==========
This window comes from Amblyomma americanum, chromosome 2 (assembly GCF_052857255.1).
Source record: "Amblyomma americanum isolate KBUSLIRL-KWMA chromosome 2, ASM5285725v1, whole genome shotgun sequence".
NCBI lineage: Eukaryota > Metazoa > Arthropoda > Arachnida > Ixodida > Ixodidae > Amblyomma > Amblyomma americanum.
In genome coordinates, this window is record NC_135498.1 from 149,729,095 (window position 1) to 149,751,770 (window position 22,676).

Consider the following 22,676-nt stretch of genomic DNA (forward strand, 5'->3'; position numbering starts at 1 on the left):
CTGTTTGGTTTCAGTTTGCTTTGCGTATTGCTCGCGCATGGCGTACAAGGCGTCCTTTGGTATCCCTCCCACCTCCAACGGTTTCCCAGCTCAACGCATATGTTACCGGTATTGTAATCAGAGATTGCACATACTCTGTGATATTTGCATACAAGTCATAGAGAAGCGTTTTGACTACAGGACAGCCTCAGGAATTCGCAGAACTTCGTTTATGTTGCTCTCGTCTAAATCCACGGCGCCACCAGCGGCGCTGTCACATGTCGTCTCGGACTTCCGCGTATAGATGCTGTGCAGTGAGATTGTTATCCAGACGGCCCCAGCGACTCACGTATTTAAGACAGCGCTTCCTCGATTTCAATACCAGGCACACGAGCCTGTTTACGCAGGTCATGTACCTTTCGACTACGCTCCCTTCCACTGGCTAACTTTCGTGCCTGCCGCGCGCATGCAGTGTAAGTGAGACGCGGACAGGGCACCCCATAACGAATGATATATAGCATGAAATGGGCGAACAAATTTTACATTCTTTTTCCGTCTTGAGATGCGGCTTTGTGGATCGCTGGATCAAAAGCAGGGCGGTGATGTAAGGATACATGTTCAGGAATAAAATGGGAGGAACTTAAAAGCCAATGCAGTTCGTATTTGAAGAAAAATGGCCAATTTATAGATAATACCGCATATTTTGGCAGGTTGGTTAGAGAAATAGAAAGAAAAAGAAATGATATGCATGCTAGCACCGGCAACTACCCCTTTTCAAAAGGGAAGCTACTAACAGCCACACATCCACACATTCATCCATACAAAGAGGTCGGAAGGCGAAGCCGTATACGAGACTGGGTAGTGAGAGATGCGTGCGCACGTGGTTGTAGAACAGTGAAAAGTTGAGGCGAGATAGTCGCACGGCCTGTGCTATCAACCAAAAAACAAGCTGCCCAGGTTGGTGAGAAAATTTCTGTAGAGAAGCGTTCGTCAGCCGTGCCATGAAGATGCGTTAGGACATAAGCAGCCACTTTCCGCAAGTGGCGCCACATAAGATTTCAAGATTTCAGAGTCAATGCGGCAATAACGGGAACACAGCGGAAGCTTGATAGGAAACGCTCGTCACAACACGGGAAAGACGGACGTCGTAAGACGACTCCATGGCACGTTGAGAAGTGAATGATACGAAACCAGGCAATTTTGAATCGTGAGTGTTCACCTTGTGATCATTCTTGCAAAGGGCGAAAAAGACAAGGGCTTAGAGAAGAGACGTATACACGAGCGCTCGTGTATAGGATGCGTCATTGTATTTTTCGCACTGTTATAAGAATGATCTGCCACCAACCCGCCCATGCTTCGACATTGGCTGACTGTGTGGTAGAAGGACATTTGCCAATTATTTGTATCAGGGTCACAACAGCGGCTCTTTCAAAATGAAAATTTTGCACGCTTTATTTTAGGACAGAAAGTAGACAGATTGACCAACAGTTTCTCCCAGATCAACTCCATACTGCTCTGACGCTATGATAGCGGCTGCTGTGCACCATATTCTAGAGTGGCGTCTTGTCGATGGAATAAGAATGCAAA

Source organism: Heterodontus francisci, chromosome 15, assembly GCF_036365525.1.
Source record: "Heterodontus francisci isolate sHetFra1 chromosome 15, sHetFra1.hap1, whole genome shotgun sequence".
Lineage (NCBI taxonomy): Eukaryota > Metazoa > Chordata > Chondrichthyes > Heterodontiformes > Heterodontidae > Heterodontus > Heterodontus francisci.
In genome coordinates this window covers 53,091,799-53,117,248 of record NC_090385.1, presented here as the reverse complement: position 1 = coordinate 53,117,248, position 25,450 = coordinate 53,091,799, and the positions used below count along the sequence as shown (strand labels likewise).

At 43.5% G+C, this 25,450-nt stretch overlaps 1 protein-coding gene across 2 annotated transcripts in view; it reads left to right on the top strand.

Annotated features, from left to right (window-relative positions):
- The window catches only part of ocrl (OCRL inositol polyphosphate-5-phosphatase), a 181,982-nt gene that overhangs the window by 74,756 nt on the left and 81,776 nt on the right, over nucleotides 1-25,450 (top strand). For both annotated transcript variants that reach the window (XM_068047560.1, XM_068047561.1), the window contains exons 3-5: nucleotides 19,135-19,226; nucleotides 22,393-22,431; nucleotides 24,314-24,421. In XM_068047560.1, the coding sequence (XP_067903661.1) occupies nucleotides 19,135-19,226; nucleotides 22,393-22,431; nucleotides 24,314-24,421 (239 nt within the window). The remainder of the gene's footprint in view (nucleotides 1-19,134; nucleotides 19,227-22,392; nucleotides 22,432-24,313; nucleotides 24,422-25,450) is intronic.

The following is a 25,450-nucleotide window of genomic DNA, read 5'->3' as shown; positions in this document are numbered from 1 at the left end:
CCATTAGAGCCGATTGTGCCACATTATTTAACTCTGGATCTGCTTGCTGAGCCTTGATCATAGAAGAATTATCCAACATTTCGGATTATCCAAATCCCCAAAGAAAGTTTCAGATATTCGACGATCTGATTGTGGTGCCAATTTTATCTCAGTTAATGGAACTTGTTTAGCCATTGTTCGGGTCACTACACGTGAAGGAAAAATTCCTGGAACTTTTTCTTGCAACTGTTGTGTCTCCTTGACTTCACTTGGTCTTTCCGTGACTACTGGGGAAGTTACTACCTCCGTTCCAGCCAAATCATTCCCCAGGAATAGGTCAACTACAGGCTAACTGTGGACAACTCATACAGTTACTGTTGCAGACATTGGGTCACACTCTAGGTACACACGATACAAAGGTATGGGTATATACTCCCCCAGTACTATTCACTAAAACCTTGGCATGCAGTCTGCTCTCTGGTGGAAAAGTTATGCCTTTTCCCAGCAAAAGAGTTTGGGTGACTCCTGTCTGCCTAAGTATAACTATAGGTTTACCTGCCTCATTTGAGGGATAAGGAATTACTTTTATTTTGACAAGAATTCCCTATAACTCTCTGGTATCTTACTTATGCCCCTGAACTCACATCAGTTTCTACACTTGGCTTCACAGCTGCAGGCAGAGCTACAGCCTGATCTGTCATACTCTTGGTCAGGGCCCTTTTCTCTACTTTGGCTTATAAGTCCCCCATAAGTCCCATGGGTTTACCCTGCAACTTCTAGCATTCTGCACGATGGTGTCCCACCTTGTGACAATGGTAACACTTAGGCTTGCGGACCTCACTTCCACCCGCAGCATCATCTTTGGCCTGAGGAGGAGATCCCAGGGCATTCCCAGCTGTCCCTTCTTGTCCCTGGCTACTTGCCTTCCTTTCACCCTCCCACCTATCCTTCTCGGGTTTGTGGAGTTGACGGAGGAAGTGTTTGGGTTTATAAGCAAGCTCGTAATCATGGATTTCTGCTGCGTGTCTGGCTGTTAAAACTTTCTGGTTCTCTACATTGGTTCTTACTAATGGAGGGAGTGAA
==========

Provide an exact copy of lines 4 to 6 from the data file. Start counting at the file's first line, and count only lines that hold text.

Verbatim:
In genome coordinates, this window is record NC_135498.1 from 149,729,095 (window position 1) to 149,751,770 (window position 22,676).

Consider the following 22,676-nt stretch of genomic DNA (forward strand, 5'->3'; position numbering starts at 1 on the left):
CTGTTTGGTTTCAGTTTGCTTTGCGTATTGCTCGCGCATGGCGTACAAGGCGTCCTTTGGTATCCCTCCCACCTCCAACGGTTTCCCAGCTCAACGCATATGTTACCGGTATTGTAATCAGAGATTGCACATACTCTGTGATATTTGCATACAAGTCATAGAGAAGCGTTTTGACTACAGGACAGCCTCAGGAATTCGCAGAACTTCGTTTATGTTGCTCTCGTCTAAATCCACGGCGCCACCAGCGGCGCTGTCACATGTCGTCTCGGACTTCCGCGTATAGATGCTGTGCAGTGAGATTGTTATCCAGACGGCCCCAGCGACTCACGTATTTAAGACAGCGCTTCCTCGATTTCAATACCAGGCACACGAGCCTGTTTACGCAGGTCATGTACCTTTCGACTACGCTCCCTTCCACTGGCTAACTTTCGTGCCTGCCGCGCGCATGCAGTGTAAGTGAGACGCGGACAGGGCACCCCATAACGAATGATATATAGCATGAAATGGGCGAACAAATTTTACATTCTTTTTCCGTCTTGAGATGCGGCTTTGTGGATCGCTGGATCAAAAGCAGGGCGGTGATGTAAGGATACATGTTCAGGAATAAAATGGGAGGAACTTAAAAGCCAATGCAGTTCGTATTTGAAGAAAAATGGCCAATTTATAGATAATACCGCATATTTTGGCAGGTTGGTTAGAGAAATAGAAAGAAAAAGAAATGATATGCATGCTAGCACCGGCAACTACCCCTTTTCAAAAGGGAAGCTACTAACAGCCACACATCCACACATTCATCCATACAAAGAGGTCGGAAGGCGAAGCCGTATACGAGACTGGGTAGTGAGAGATGCGTGCGCACGTGGTTGTAGAACAGTGAAAAGTTGAGGCGAGATAGTCGCACGGCCTGTGCTATCAACCAAAAAACAAGCTGCCCAGGTTGGTGAGAAAATTTCTGTAGAGAAGCGTTCGTCAGCCGTGCCATGAAGATGCGTTAGGACATAAGCAGCCACTTTCCGCAAGTGGCGCCACATAAGATTTCAAGATTTCAGAGTCAATGCGGCAATAACGGGAACACAGCGGAAGCTTGATAGGAAACGCTCGTCACAACACGGGAAAGACGGACGTCGTAAGACGACTCCATGGCACGTTGAGAAGTGAATGATACGAAACCAGGCAATTTTGAATCGTGAGTGTTCACCTTGTGATCATTCTTGCAAAGGGCGAAAAAGACAAGGGCTTAGAGAAGAGACGTATACACGAGCGCTCGTGTATAGGATGCGTCATTGTATTTTTCGCACTGTTATAAGAATGATCTGCCACCAACCCGCCCATGCTTCGACATTGGCTGACTGTGTGGTAGAAGGACATTTGCCAATTATTTGTATCAGGGTCACAACAGCGGCTCTTTCAAAATGAAAATTTTGCACGCTTTATTTTAGGACAGAAAGTAGACAGATTGACCAACAGTTTCTCCCAGATCAACTCCATACTGCTCTGACGCTATGATAGCGGCTGCTGTGCACCATATTCTAGAGTGGCGTCTTGTCGATGGAATAAGAATGCAAA